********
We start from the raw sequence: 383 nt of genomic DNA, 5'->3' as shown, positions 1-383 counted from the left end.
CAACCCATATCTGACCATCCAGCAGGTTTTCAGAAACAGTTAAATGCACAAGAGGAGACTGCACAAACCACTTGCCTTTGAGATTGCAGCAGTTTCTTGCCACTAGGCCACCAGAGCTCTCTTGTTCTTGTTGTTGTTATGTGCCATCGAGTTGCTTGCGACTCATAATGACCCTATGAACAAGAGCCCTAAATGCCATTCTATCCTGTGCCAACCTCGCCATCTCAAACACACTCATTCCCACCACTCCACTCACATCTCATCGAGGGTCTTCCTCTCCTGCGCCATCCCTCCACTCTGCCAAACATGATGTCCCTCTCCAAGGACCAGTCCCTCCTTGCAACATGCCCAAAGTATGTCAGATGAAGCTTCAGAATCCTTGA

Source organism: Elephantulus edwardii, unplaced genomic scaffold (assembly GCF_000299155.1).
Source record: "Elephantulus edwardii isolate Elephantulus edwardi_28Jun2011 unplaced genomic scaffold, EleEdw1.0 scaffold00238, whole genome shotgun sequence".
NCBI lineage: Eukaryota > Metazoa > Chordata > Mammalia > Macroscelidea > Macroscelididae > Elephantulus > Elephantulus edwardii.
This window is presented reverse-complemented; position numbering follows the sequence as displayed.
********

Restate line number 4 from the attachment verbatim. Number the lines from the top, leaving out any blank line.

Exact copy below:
Source record: "Elephantulus edwardii isolate Elephantulus edwardi_28Jun2011 unplaced genomic scaffold, EleEdw1.0 scaffold00238, whole genome shotgun sequence".